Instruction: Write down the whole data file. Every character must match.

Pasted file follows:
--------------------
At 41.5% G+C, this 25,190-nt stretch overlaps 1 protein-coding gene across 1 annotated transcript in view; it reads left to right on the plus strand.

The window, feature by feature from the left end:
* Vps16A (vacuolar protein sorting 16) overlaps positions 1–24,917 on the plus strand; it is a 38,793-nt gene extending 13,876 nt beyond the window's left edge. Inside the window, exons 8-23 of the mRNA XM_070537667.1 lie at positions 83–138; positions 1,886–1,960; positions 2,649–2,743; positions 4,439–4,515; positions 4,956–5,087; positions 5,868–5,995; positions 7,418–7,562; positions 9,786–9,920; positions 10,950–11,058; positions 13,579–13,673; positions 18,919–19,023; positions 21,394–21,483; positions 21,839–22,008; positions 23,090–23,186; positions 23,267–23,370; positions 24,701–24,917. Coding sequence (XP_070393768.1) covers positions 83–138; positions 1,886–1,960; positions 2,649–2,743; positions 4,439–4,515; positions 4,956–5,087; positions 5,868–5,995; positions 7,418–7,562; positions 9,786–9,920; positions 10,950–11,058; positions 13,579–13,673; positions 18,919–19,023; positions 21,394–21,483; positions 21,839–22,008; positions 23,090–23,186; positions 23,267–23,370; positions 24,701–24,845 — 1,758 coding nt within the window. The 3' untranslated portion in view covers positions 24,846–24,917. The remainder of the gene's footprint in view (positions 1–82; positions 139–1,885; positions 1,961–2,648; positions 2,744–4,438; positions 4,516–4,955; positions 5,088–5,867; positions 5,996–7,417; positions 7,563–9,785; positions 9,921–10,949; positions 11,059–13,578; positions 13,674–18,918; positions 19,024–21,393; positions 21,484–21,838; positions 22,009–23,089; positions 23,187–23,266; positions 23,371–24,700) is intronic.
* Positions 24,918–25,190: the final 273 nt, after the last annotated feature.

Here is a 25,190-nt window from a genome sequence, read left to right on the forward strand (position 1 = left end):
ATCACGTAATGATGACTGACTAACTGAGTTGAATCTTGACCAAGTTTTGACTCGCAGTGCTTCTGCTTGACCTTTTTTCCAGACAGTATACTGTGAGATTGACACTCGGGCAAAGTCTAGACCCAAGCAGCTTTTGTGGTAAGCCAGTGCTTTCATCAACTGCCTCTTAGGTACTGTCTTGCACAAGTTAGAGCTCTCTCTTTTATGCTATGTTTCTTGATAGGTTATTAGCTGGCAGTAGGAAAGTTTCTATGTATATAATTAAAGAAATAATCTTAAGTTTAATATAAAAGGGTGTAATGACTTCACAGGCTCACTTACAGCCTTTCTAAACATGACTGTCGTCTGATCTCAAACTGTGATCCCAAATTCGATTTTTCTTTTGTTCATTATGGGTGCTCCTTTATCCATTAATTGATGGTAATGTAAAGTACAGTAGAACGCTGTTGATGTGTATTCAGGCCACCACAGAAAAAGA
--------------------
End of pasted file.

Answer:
At 41.5% G+C, this 25,190-nt stretch overlaps 1 protein-coding gene across 1 annotated transcript in view; it reads left to right on the plus strand.

The window, feature by feature from the left end:
* Vps16A (vacuolar protein sorting 16) overlaps positions 1–24,917 on the plus strand; it is a 38,793-nt gene extending 13,876 nt beyond the window's left edge. Inside the window, exons 8-23 of the mRNA XM_070537667.1 lie at positions 83–138; positions 1,886–1,960; positions 2,649–2,743; positions 4,439–4,515; positions 4,956–5,087; positions 5,868–5,995; positions 7,418–7,562; positions 9,786–9,920; positions 10,950–11,058; positions 13,579–13,673; positions 18,919–19,023; positions 21,394–21,483; positions 21,839–22,008; positions 23,090–23,186; positions 23,267–23,370; positions 24,701–24,917. Coding sequence (XP_070393768.1) covers positions 83–138; positions 1,886–1,960; positions 2,649–2,743; positions 4,439–4,515; positions 4,956–5,087; positions 5,868–5,995; positions 7,418–7,562; positions 9,786–9,920; positions 10,950–11,058; positions 13,579–13,673; positions 18,919–19,023; positions 21,394–21,483; positions 21,839–22,008; positions 23,090–23,186; positions 23,267–23,370; positions 24,701–24,845 — 1,758 coding nt within the window. The 3' untranslated portion in view covers positions 24,846–24,917. The remainder of the gene's footprint in view (positions 1–82; positions 139–1,885; positions 1,961–2,648; positions 2,744–4,438; positions 4,516–4,955; positions 5,088–5,867; positions 5,996–7,417; positions 7,563–9,785; positions 9,921–10,949; positions 11,059–13,578; positions 13,674–18,918; positions 19,024–21,393; positions 21,484–21,838; positions 22,009–23,089; positions 23,187–23,266; positions 23,371–24,700) is intronic.
* Positions 24,918–25,190: the final 273 nt, after the last annotated feature.

Here is a 25,190-nt window from a genome sequence, read left to right on the forward strand (position 1 = left end):
ATCACGTAATGATGACTGACTAACTGAGTTGAATCTTGACCAAGTTTTGACTCGCAGTGCTTCTGCTTGACCTTTTTTCCAGACAGTATACTGTGAGATTGACACTCGGGCAAAGTCTAGACCCAAGCAGCTTTTGTGGTAAGCCAGTGCTTTCATCAACTGCCTCTTAGGTACTGTCTTGCACAAGTTAGAGCTCTCTCTTTTATGCTATGTTTCTTGATAGGTTATTAGCTGGCAGTAGGAAAGTTTCTATGTATATAATTAAAGAAATAATCTTAAGTTTAATATAAAAGGGTGTAATGACTTCACAGGCTCACTTACAGCCTTTCTAAACATGACTGTCGTCTGATCTCAAACTGTGATCCCAAATTCGATTTTTCTTTTGTTCATTATGGGTGCTCCTTTATCCATTAATTGATGGTAATGTAAAGTACAGTAGAACGCTGTTGATGTGTATTCAGGCCACCACAGAAAAAGA